• Since the product is not made of wood its price is going to be much lower and hence easily affordable by the common middle class households.
  • The product is also be priced such that customers would not think twice before making the decision to buy (Brei et al.2011)
  • The company is planning to introduce the product in the year ending festive season of 2017 and would also give mattresses and bed linen free for a limited period of time
  • The product would be up for display in the kids section of all major Walmart stores in UK.

Branding: The product would sell under the generic brand name of LYNK home furniture product. The concept of the brand would derive from the fairy tale style bunked beds found in children’s story books. The brand would also convey the message “Save Trees” as it is made of moulded plastic which can be moved about easily from one place to another in the house. The value of the brand lies in its easy portability due to its light weight and also it can be dismantled easily by unlocking the plastic screws at the joints (Rawls and Turnquist 2011).

Product description: The product is a two storey bunked bed made of plastic along with an attached metal ladder and a study table. The idea of the study table is to make the children take an interest in school work while playing and sleeping in the Bunked bed. The product is easily collapsible by unlocking the plastic screws and bolts at the joints. The product would be packaged with attractive covers using themes from fairy tales “The little Red Riding Hood” (De Mooij 2013). The product would be painted in bright colours to be attractive to young children. Also contrary to wooden products which need maintenance like polishing and are also heavy this would be a new and novel idea in the furniture market.


Positioning strategy: The product would be positioned on the lines of the fairy tale theme where children would sleep in cosy bunked beds giving them the idea as if they are living in a caravan. The advertisements would highlight the salient features like safety and portability as the key selling points of this product (Rosenbloom 2012). The bed linen that would be given free with the product would have comic characters like Mickey mouse as their print.

Product decisions

Targeting market:  The product would be targeted at pre school kids and would be designed and coloured appropriately to appeal to the senses of young children. The price would be such that it is affordable by the average middle class household of UK. Thus it can be seen that there is enough justification for marketing this product as it would be a instant hit among customers who have known and seen only wooden bunked beds. The product would use modern plastic technology to make it light and easy to assemble and dissemble. Its feature of portability would be additionally highlighted (Menegaki 2012).

The company would adopt a “fair price” pricing strategy since the product is targeted at middle class customers who usually have 2 or more kids in their household. The product would have to compete with already existing wooden bunked beds which cost higher. As a part of its promotion the company would be giving free mattresses and linen to attract customers and hence its price in the beginning would be higher (De Mooij 2013). The company is hoping to gain in the volume of sales achieved rather than sales value of individual units. However if the other competitors come up with a similar product then it has to alter the pricing strategy according to the needs and demands of the situation. Then the company might change into price skimming strategy to counter the effects of competitors pricing model. Since the product is new and no else has a similar product the company is hoping to get the maximum market share initially. The wooden bunk beds sellers might also try to bring down the price by using cheaper materials like plywood and hence the company has change its pricing strategy accordingly. Since the product is much cheaper than similar wooden products its demand would be more or less inelastic in this particular segment (Keller et al.2011). Hence if the company increases the price slightly due to high costs then there would not be much fall in demand. The prices would have to be adapted for variations in how the market receives the product. Also there could not be single price for different geographies. For example in countries where wooden products are freely available it has to lower the price even further and on the other hand where wood is expensive it can price it higher in its own segment as people would not mind paying a little higher for a good substitute product.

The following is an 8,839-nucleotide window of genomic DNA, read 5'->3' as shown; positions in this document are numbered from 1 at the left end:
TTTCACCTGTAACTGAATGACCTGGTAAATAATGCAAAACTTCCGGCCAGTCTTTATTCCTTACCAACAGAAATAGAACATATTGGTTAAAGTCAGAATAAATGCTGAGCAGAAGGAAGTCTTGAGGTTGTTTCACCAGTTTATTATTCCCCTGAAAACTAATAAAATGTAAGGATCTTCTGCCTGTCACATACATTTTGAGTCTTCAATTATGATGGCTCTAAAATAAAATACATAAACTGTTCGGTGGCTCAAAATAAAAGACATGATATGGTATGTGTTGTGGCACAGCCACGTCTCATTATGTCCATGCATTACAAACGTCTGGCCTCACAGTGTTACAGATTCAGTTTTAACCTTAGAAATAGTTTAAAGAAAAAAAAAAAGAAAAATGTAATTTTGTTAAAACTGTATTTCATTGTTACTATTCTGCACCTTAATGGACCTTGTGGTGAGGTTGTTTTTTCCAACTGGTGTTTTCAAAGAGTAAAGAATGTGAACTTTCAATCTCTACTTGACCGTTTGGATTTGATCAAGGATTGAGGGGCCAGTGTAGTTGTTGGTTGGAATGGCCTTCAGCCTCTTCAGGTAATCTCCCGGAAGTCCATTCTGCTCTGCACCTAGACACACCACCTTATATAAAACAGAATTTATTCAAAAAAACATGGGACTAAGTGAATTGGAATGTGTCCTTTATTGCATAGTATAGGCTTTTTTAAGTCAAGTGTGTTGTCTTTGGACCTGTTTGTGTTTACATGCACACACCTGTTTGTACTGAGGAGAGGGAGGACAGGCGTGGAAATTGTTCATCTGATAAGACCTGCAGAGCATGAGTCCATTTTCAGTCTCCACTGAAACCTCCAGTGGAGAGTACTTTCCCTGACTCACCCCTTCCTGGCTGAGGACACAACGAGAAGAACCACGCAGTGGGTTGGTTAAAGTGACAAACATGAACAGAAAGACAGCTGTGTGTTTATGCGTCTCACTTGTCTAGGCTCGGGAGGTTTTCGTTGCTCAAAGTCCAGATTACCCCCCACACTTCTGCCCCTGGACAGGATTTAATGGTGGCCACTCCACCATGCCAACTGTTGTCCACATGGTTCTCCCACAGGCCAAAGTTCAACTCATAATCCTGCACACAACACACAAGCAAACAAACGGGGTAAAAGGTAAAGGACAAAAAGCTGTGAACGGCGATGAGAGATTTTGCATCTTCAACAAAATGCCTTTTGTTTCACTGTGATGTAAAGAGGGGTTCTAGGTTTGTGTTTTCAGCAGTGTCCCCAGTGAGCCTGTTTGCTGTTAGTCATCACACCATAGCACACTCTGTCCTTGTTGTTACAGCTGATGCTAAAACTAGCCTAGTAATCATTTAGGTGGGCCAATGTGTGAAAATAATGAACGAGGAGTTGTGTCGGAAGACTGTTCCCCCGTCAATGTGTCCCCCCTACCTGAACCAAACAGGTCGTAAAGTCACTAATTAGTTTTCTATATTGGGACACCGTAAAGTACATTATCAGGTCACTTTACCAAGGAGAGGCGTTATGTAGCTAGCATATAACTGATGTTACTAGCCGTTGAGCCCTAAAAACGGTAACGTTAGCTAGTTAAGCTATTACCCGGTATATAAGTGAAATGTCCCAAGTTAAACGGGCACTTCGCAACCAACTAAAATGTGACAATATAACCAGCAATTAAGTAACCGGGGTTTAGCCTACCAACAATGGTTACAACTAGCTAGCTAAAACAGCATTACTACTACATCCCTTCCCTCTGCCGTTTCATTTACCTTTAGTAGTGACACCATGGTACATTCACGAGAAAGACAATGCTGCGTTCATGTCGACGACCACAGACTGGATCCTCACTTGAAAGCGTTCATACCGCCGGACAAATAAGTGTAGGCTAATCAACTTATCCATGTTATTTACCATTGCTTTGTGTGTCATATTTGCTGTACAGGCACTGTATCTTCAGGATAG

Since the product is envisioned and developed by Walmart right from the scratch it would adopt the zero level channel that is manufacturer to consumer. This is easy since the company itself is a retailer. There is no need for middle men and hence there is no need for other channels. The cost of this channel is least and hence the cost benefit could be passed on to customers in the form of competitive prices (Gertner 2011). Also there is no need for a delivery channel as the product is portable and light and could be easily taken away by the customers. The product would be sold in online channels of its own and also others like Amazon due to their popularity. This distribution strategy is suited as per the features and demand of the product as mentioned before.

Product price